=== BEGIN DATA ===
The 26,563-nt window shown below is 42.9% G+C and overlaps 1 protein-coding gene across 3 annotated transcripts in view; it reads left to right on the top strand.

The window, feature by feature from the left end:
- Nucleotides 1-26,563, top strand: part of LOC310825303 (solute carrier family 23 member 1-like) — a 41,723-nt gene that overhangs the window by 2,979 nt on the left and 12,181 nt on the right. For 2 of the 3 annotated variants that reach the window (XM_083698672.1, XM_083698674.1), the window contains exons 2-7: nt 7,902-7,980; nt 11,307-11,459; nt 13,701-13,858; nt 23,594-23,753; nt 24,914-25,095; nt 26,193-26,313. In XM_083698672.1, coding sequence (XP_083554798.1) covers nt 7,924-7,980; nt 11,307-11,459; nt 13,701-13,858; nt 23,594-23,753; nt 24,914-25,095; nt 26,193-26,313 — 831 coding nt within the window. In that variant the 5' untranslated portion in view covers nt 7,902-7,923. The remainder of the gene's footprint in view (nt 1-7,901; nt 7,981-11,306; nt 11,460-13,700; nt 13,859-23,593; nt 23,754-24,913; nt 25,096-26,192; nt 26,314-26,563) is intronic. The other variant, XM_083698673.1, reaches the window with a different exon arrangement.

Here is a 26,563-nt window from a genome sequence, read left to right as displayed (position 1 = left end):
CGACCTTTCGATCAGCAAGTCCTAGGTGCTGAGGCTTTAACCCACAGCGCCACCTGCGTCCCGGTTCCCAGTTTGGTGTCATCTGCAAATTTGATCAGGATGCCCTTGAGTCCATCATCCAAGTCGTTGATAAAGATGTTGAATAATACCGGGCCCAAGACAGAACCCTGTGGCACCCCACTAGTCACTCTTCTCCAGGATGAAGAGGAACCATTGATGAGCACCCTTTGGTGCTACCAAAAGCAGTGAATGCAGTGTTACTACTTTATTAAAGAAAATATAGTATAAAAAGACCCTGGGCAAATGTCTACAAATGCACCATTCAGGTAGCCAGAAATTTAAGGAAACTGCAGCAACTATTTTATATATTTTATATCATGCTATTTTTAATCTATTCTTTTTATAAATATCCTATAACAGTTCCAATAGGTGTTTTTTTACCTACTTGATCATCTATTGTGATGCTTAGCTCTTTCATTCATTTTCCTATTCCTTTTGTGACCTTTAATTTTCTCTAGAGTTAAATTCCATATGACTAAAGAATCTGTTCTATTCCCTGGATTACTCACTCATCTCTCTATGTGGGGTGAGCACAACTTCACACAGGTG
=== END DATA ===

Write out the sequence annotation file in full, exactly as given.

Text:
The 26,563-nt window shown below is 42.9% G+C and overlaps 1 protein-coding gene across 3 annotated transcripts in view; it reads left to right on the top strand.

The window, feature by feature from the left end:
- Nucleotides 1-26,563, top strand: part of LOC310825303 (solute carrier family 23 member 1-like) — a 41,723-nt gene that overhangs the window by 2,979 nt on the left and 12,181 nt on the right. For 2 of the 3 annotated variants that reach the window (XM_083698672.1, XM_083698674.1), the window contains exons 2-7: nt 7,902-7,980; nt 11,307-11,459; nt 13,701-13,858; nt 23,594-23,753; nt 24,914-25,095; nt 26,193-26,313. In XM_083698672.1, coding sequence (XP_083554798.1) covers nt 7,924-7,980; nt 11,307-11,459; nt 13,701-13,858; nt 23,594-23,753; nt 24,914-25,095; nt 26,193-26,313 — 831 coding nt within the window. In that variant the 5' untranslated portion in view covers nt 7,902-7,923. The remainder of the gene's footprint in view (nt 1-7,901; nt 7,981-11,306; nt 11,460-13,700; nt 13,859-23,593; nt 23,754-24,913; nt 25,096-26,192; nt 26,314-26,563) is intronic. The other variant, XM_083698673.1, reaches the window with a different exon arrangement.

Here is a 26,563-nt window from a genome sequence, read left to right as displayed (position 1 = left end):
CGACCTTTCGATCAGCAAGTCCTAGGTGCTGAGGCTTTAACCCACAGCGCCACCTGCGTCCCGGTTCCCAGTTTGGTGTCATCTGCAAATTTGATCAGGATGCCCTTGAGTCCATCATCCAAGTCGTTGATAAAGATGTTGAATAATACCGGGCCCAAGACAGAACCCTGTGGCACCCCACTAGTCACTCTTCTCCAGGATGAAGAGGAACCATTGATGAGCACCCTTTGGTGCTACCAAAAGCAGTGAATGCAGTGTTACTACTTTATTAAAGAAAATATAGTATAAAAAGACCCTGGGCAAATGTCTACAAATGCACCATTCAGGTAGCCAGAAATTTAAGGAAACTGCAGCAACTATTTTATATATTTTATATCATGCTATTTTTAATCTATTCTTTTTATAAATATCCTATAACAGTTCCAATAGGTGTTTTTTTACCTACTTGATCATCTATTGTGATGCTTAGCTCTTTCATTCATTTTCCTATTCCTTTTGTGACCTTTAATTTTCTCTAGAGTTAAATTCCATATGACTAAAGAATCTGTTCTATTCCCTGGATTACTCACTCATCTCTCTATGTGGGGTGAGCACAACTTCACACAGGTG